If ever there was a target for the Pakistan Taliban, I thought to myself, this would be it.
Besides the 750 graduating students and more than 2,000 guests gathered on the campus of Forman Christian College on Nov. 30 were the university’s American rector and two of Pakistan’s five provincial governors. Senior officials in Lahore had already warned the public to be vigilant. The police had information that the Taliban had dispatched suicide bombers to the city to take revenge for the recent killing of their leader, Hakimullah Mehsud, in a United States drone strike. Their targets would be senior government officials and foreigners, especially Americans.
Forman is Pakistan’s leading Christian educational institution, now celebrating its 150th anniversary. Only 600 of its 6,000 students are Christian; what’s remarkable is how fully integrated into campus life they are.
Like many non-Christian Pakistanis, I owed my education to Christian teachers, both at Forman and at my previous school, Burn Hall in Abbottabad, which was run by Roman Catholic priests. We loved and respected our Christian teachers, and they us. We never doubted that harmony and cooperation between faith groups were not only possible, but also completely normal. It was the reality of our lives.
I had returned after half a century to my old college (now a chartered university) to receive an honorary doctorate. Once there, I found myself transported back to one of the happiest periods of my life. It was a different Pakistan and it was a time of hope. Christians were very much part of the fabric of the nation.
Times have changed. Today, Forman is an island of tranquillity for Christians in a troubled sea. With increasing frequency, Christians have been attacked and their churches vandalized.
No one was taking lightly the seriousness of the threat at the commencement. I was told there were snipers on all the vantage points and security officers in plain clothes all over the campus. Yet, as if to insist on the normalcy of university life, the rector announced a new center with the express purpose of bridge building between different cultures and faiths.
Many Pakistanis are unaware of the role Christians have played in the nation’s history. Although the Christian population is barely three million, or 1.6 percent of the population — as compared with 180 million Muslims (more than 95 percent) — Christians have had a considerable impact, especially in education. Many of Pakistan’s most prominent leaders — including the current prime minister, Nawaz Sharif, the assassinated prime minister, Benazir Bhutto, and former President Pervez Musharraf — went to Christian schools. Christians also educated Muhammad Ali Jinnah, who founded Pakistan in 1947. Under Pakistan’s Constitution, Christians were guaranteed equal rights.
The targeting of Christians comes amid a widespread breakdown of public order. The ordinary citizen — hearing stories of gangs breaking into homes and kidnapping people — thinks only of survival. Groups like the Pakistani Taliban have challenged government authority to the point where the rule of law barely exists in parts of the country like the tribal areas of the Northwest.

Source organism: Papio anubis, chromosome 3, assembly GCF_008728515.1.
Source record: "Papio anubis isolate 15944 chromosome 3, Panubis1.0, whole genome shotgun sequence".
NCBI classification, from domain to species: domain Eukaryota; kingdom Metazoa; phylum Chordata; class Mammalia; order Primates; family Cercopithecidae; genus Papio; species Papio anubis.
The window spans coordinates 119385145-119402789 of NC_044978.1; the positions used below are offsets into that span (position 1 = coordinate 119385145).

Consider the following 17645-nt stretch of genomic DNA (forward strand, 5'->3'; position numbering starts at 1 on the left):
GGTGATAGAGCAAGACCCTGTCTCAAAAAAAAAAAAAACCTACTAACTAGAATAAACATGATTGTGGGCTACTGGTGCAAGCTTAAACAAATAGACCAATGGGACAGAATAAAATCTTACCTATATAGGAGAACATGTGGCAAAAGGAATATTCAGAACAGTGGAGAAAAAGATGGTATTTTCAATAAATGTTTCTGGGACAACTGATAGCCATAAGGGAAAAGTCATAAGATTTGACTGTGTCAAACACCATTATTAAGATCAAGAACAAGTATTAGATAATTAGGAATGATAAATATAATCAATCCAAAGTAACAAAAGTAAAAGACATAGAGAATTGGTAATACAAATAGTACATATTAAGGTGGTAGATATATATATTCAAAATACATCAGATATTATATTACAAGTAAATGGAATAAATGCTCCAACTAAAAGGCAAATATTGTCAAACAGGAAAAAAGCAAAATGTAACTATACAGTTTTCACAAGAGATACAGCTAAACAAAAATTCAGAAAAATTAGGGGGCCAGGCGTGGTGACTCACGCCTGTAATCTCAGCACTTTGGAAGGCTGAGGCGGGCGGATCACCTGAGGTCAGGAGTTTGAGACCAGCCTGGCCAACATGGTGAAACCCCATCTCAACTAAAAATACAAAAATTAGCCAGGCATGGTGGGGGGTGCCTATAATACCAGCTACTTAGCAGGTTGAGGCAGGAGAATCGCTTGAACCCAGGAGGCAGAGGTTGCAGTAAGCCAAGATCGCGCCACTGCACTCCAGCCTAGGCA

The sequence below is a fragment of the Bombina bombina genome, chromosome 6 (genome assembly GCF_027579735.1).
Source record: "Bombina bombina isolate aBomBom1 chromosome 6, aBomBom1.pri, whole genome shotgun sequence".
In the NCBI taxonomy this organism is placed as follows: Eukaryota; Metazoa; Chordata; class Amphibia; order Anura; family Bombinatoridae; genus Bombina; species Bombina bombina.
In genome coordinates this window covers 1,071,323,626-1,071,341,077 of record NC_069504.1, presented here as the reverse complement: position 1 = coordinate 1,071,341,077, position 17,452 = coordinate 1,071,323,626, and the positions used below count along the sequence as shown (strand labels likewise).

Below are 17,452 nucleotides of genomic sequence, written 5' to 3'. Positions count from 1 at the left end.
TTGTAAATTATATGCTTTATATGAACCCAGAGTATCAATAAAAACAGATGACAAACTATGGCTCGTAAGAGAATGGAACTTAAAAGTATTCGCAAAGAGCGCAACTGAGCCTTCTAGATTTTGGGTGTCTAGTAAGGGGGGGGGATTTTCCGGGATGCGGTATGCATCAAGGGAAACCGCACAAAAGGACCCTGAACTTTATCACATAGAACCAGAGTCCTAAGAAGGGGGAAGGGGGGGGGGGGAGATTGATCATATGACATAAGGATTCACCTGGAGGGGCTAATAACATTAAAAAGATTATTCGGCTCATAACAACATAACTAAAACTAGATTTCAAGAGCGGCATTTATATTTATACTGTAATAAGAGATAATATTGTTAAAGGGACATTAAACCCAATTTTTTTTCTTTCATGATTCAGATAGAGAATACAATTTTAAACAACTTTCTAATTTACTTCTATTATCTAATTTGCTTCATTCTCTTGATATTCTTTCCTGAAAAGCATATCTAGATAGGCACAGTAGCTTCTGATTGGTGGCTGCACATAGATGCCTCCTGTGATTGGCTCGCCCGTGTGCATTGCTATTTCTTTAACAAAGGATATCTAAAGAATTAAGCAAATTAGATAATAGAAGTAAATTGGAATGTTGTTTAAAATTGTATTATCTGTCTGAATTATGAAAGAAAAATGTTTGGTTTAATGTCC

While militant groups are frequently the culprits in attacks on Christians, a general anger against the United States has caused large numbers of people to target Christians, whom they associate with America, as scapegoats.
Christians have been especially vulnerable in cases concerning the blasphemy laws, which easily convert into a tool of oppression against them. Cases like that of the 11-year-old Christian girl arrested last year after being accused of burning pages of the Quran in Islamabad gain nationwide publicity — easy causes célèbres for those who are opposed to United States foreign policy in Pakistan or who believe that Islam is under siege from the West.
This, in turn, makes it very difficult for public officials to intervene, even if they are inclined to do so. Government promises to reconstruct the homes of Christians destroyed by mobs and distribute aid are rarely carried out.
Those Pakistanis who do speak up for Christians have themselves become targets of violence. In 2011, a governor of Punjab Province who criticized the blasphemy laws was killed by his own bodyguard, who was then hailed as a hero. Senior politicians and the Pakistani elite have been complicit in the sectarian hostility because they fear that any of them could meet the same fate.
Perhaps the worst blow to date was the deadly assault on a historic church in Peshawar earlier this year, in which 78 people were killed and 130 wounded. Little wonder, then, that there is widespread fear and uncertainty among Christians. There are rumors of entire families fleeing the country, many stranded in halfway stations like Thailand, awaiting official papers to emigrate.
The situation of the Christians will improve only if the causes of Pakistan’s instability are addressed. These include the breakdown of law and order, the dangerous gap between rich and poor, the ever rising prices of wheat and sugar, the lack of jobs, and the conduct of the American war on terror in the region.
Pakistanis also need to be reminded of their own history of religious tolerance. What they perhaps do not realize is that the protection and rights of the Christian community are more than a constitutional obligation: The situation of Pakistani Christians is a barometer of the health of the nation. Today, the signs are not good.
Akbar Ahmed, the Islamic Studies chairman at the American University in Washington, is the author of The Thistle and the Drone: How America’s War on Terror Became a Global War on Tribal Islam.